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'Cause her fortune seems too high,
Shall I play the fool and die ?
Those that bear a noble mind,
Where they want of riches find,
Think what with them they would do
That without them dare to woo ;

And unless that mind I see,
What care I how great she be?

Great, or good, or kind, or fair,
I will ne'er the more despair ;
If she love me, this believe,
I will die ere she shall grieve ;
If she slight me when I woo,
I can scorn and let her go ;

For if she be not for me,
What care I for whom she be?

Geo. Wither.

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If ever you should come to Modena,
(Where among other relics you may see
Tassoni's bucket—but ’tis not the true one),
Stop at a palace near the Reggio-gate,
Dwelt in of old by one of the Orsini.
Its noble gardens, terrace above terrace,
And rich in fountains, statues, cypresses,
Will long detain you ; but, before you go,
Enter the house—forget it not, I pray you-
And look awhile upon a picture there.

'Tis of a lady in her earliest youth,
The last of that illustrious family.
He who observes it, ere he passes on,
Gazes his fill, and comes and comes again,
That he may call it up, when far away.

She sits, inclining forward as to speak,
Her lips half-open, and her finger up,
As though she said “Beware !” her vest of gold
Broidered with flowers, and clasped from head to foot,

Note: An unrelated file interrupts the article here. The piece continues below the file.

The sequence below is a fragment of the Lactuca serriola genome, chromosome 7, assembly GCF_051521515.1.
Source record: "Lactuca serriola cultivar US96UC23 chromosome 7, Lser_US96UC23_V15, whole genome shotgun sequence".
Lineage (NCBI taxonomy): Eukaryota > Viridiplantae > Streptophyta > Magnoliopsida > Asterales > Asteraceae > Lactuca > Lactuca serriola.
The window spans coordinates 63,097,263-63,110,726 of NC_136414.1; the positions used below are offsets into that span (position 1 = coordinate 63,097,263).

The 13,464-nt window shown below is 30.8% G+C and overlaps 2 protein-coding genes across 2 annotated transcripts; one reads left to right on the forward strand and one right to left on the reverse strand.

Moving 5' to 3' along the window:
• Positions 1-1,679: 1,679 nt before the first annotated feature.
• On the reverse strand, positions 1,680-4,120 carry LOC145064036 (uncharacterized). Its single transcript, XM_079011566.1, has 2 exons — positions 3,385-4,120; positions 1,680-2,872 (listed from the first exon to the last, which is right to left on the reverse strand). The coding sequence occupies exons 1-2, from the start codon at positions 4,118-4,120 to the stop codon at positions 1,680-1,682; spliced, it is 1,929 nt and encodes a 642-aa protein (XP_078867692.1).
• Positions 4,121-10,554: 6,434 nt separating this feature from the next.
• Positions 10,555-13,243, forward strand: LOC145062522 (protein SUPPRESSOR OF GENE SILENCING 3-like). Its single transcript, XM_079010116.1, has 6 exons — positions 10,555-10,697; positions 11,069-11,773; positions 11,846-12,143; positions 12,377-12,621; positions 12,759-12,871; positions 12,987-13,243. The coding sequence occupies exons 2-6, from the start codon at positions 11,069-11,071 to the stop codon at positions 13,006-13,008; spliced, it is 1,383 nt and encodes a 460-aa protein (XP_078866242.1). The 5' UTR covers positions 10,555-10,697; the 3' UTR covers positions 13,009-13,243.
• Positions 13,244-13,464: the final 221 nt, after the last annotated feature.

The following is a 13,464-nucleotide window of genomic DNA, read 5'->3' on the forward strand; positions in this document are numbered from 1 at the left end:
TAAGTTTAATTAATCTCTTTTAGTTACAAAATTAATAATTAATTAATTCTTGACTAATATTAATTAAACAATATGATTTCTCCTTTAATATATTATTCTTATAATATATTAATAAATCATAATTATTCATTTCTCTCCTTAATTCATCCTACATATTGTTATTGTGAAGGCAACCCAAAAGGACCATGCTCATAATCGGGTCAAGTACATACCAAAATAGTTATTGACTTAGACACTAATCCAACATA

An emerald-stone in every golden clasp ;
And on her brow, fairer than alabaster,
A coronet of pearls.

But then her face,
So lovely, yet so arch, so full of mirth,
The overflowings of an innocent heart-
It haunts me still, though many a year has fled,
Like some wild melody!

Alone it hangs
Over a mouldering heir-loom, its companion,
An oaken-chest, half-eaten by the worm,
But richly carved by Antony of Trent
With Scripture stories from the life of Christ.

She was an only child-her name Ginevra,
The joy, the pride of an indulgent father;
And in her fifteenth year became a bride,
Marrying an only son, Francesco Doria,
Her playmate from her birth, and her first love.

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Just as she looks there in her bridal dress,
She was all gentleness, all gaiety,
Her pranks the favourite theme of every tongue.
But now the day was come, the day, the hour;
Now frowning, smiling for the hundredth time,
The nurse, that ancient lady, preached decorum,
And, in the lustre of her youth, she gave
Her hand, with her heart in it, to Francesco.

Great was the joy ; but at the nuptial feast,
When all sat down, the bride herself was wanting.
Nor was she to be found ! Her father cried,
“ 'Tis but to make a trial of our love !"
And filled his glass to all ; but his hand shook,
And soon from guest to guest the panic spread.
'Twas but that instant she had left Francesco
Laughing, and looking back, and flying still,
Her ivory tooth imprinted on his finger.
But now, alas ! she was not to be found;
Nor from that hour could anything be guessed,
But that she was not !

Weary of his life,
Francesco flew to Venice, and, embarking,
Flung it away in battle with the Turk.
Orsini lived ; and long might you have seen